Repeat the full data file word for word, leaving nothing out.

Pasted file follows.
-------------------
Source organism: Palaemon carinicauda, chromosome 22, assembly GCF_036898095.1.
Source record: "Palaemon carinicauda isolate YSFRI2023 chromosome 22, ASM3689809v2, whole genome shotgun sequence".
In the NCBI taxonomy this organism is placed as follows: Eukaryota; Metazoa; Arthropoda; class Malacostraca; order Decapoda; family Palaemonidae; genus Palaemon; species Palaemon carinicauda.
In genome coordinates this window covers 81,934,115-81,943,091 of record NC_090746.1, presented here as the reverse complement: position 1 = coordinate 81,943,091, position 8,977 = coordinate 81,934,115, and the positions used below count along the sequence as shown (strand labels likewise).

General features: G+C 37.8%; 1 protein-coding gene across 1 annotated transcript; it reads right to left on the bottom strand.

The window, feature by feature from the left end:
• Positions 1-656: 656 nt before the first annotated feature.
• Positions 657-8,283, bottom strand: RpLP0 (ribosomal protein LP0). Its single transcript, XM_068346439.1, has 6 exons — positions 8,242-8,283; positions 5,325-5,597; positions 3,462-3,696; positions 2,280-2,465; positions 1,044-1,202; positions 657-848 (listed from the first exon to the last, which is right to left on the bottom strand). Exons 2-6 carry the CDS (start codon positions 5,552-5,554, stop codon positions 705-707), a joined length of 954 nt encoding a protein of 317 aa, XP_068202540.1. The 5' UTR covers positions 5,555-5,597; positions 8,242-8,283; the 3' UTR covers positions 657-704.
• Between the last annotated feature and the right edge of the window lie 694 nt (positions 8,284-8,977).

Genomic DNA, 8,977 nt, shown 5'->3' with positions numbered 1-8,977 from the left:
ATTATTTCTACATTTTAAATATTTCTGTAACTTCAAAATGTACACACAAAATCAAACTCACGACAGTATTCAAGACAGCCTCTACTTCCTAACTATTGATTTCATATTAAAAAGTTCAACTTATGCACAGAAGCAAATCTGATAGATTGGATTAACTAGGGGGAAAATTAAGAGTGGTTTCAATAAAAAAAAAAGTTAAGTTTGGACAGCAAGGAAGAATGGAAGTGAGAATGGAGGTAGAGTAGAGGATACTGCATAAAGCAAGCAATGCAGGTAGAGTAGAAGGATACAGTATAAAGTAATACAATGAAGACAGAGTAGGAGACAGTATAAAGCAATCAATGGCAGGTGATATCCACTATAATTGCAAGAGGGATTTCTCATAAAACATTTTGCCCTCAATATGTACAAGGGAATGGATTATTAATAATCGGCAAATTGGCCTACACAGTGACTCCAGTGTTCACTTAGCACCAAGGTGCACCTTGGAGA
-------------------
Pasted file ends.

Source organism: Palaemon carinicauda, chromosome 22, assembly GCF_036898095.1.
Source record: "Palaemon carinicauda isolate YSFRI2023 chromosome 22, ASM3689809v2, whole genome shotgun sequence".
In the NCBI taxonomy this organism is placed as follows: Eukaryota; Metazoa; Arthropoda; class Malacostraca; order Decapoda; family Palaemonidae; genus Palaemon; species Palaemon carinicauda.
In genome coordinates this window covers 81,934,115-81,943,091 of record NC_090746.1, presented here as the reverse complement: position 1 = coordinate 81,943,091, position 8,977 = coordinate 81,934,115, and the positions used below count along the sequence as shown (strand labels likewise).

General features: G+C 37.8%; 1 protein-coding gene across 1 annotated transcript; it reads right to left on the bottom strand.

The window, feature by feature from the left end:
• Positions 1-656: 656 nt before the first annotated feature.
• Positions 657-8,283, bottom strand: RpLP0 (ribosomal protein LP0). Its single transcript, XM_068346439.1, has 6 exons — positions 8,242-8,283; positions 5,325-5,597; positions 3,462-3,696; positions 2,280-2,465; positions 1,044-1,202; positions 657-848 (listed from the first exon to the last, which is right to left on the bottom strand). Exons 2-6 carry the CDS (start codon positions 5,552-5,554, stop codon positions 705-707), a joined length of 954 nt encoding a protein of 317 aa, XP_068202540.1. The 5' UTR covers positions 5,555-5,597; positions 8,242-8,283; the 3' UTR covers positions 657-704.
• Between the last annotated feature and the right edge of the window lie 694 nt (positions 8,284-8,977).

Genomic DNA, 8,977 nt, shown 5'->3' with positions numbered 1-8,977 from the left:
ATTATTTCTACATTTTAAATATTTCTGTAACTTCAAAATGTACACACAAAATCAAACTCACGACAGTATTCAAGACAGCCTCTACTTCCTAACTATTGATTTCATATTAAAAAGTTCAACTTATGCACAGAAGCAAATCTGATAGATTGGATTAACTAGGGGGAAAATTAAGAGTGGTTTCAATAAAAAAAAAAGTTAAGTTTGGACAGCAAGGAAGAATGGAAGTGAGAATGGAGGTAGAGTAGAGGATACTGCATAAAGCAAGCAATGCAGGTAGAGTAGAAGGATACAGTATAAAGTAATACAATGAAGACAGAGTAGGAGACAGTATAAAGCAATCAATGGCAGGTGATATCCACTATAATTGCAAGAGGGATTTCTCATAAAACATTTTGCCCTCAATATGTACAAGGGAATGGATTATTAATAATCGGCAAATTGGCCTACACAGTGACTCCAGTGTTCACTTAGCACCAAGGTGCACCTTGGAGA